Giles Swayne, who studied piano with Gordon Green, Phyllis Lee and Vlado Perlemuter, began composing at an early age, encouraged by his cousin Elizabeth Maconchy. In 1968 he won a composition scholarship to the Royal Academy of Music in London, where he studied with Harrison Birtwistle, Alan Bush and Nicholas Maw, and between 1976 and 1979 visited the Paris Conservatoire regularly, to study with Olivier Messiaen. In 1980 his CRY for 28 amplified voices was premiered by the BBC Singers under John Poole. It was hailed as a landmark, and has been performed twice at the Proms and many times worldwide.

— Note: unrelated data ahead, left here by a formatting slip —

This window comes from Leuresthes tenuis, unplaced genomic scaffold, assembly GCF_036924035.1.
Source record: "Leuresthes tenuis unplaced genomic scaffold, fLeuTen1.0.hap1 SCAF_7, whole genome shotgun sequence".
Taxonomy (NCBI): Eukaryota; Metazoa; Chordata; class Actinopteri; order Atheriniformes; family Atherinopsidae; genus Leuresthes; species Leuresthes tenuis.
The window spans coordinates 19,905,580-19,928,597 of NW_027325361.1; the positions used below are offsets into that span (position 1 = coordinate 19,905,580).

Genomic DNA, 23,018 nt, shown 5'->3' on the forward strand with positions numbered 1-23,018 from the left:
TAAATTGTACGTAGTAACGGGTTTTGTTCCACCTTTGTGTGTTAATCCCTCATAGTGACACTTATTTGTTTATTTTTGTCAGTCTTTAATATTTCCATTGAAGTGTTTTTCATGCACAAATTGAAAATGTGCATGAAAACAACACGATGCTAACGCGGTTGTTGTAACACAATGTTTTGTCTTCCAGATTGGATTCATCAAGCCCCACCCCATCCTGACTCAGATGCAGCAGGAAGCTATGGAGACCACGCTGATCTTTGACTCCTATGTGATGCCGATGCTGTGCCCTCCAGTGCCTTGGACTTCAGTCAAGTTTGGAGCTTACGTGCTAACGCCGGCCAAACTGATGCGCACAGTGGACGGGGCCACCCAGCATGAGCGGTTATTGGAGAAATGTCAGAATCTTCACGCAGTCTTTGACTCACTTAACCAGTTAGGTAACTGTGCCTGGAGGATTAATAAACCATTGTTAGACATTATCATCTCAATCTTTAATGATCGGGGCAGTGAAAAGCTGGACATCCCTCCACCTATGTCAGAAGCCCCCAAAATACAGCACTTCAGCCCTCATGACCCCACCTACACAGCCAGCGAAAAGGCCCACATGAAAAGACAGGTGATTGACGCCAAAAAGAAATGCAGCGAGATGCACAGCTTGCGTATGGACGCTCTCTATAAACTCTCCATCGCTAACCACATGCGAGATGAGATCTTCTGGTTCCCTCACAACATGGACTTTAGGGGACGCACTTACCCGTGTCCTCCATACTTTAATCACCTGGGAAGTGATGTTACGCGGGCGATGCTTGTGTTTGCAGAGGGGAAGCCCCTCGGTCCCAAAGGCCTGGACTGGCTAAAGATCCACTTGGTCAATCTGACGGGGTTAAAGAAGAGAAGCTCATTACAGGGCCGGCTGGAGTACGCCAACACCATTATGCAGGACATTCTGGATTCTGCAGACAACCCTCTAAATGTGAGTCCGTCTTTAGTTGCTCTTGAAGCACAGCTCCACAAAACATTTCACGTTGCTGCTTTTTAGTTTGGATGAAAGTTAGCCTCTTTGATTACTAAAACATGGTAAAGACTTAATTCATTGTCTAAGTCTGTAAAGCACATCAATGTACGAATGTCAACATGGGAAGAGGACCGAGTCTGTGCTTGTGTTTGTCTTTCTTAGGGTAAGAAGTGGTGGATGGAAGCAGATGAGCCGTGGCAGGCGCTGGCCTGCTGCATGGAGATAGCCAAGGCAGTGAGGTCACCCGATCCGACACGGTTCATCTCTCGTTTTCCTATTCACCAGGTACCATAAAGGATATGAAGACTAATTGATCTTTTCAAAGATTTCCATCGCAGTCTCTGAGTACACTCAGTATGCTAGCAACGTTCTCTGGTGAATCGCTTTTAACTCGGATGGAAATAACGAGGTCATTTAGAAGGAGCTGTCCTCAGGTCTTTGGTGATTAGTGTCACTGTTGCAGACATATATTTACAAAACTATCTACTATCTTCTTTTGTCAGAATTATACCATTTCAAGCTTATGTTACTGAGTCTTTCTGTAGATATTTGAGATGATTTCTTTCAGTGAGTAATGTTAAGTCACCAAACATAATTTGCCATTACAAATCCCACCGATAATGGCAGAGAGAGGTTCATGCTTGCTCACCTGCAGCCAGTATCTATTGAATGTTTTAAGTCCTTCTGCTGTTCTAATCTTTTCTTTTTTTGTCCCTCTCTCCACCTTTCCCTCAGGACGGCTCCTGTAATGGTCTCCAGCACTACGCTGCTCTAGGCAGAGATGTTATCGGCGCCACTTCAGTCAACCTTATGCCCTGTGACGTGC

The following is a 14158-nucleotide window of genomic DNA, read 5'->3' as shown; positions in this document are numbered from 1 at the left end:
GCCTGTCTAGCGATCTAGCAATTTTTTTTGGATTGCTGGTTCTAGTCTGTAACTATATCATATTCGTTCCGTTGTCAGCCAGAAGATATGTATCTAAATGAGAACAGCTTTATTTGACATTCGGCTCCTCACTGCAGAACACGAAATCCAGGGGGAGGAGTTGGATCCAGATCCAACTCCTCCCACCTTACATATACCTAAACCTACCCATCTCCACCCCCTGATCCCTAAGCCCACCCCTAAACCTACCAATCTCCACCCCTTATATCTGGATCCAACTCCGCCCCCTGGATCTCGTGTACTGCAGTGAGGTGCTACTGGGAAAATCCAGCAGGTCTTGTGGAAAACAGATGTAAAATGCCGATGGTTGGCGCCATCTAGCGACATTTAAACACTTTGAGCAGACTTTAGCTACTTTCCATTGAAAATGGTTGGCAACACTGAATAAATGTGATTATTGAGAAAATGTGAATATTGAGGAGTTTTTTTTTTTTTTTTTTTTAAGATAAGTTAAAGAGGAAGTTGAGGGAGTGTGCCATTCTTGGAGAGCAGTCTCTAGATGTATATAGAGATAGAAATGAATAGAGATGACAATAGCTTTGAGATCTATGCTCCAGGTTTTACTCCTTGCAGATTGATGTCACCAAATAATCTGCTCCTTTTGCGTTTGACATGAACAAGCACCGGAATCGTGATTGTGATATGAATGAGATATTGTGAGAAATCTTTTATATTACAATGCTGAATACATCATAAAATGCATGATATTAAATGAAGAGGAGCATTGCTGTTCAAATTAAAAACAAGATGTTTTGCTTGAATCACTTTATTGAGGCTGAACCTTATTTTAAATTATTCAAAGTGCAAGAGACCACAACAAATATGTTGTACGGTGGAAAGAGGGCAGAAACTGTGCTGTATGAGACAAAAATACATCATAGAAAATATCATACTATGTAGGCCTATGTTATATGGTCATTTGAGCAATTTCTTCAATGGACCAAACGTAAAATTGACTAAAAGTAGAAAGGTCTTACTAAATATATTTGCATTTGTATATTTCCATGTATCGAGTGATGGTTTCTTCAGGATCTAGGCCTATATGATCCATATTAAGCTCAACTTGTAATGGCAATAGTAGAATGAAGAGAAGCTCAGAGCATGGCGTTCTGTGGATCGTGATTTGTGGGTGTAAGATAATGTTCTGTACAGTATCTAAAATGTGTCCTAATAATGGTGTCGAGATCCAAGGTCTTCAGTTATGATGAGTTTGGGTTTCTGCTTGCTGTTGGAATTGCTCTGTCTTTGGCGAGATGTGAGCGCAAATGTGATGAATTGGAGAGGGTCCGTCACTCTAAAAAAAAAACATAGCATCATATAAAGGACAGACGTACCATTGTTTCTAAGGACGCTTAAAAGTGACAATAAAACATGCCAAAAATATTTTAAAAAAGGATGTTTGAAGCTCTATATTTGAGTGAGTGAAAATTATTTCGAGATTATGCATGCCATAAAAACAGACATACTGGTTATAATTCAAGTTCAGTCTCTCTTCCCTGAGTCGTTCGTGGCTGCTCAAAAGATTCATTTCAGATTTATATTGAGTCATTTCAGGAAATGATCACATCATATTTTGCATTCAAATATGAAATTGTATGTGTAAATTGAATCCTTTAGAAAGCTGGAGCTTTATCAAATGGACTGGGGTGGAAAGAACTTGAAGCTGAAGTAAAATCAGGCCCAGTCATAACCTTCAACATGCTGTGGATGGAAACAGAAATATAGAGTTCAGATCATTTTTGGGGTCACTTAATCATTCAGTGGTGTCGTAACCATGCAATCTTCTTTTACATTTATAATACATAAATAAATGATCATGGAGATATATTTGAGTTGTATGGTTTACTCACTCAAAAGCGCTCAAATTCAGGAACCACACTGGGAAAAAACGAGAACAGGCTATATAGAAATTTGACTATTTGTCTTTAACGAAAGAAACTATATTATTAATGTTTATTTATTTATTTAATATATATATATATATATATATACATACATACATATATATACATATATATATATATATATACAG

He has written over 150 works of all kinds. The Silent Land for cello and forty-part choir, premiered at the 1998 Spitalfields Festival, was described by The Times as ‘a masterpiece’. After the premiere of HAVOC at the Proms in September 1999, The Independent commented ‘Swayne is a master’.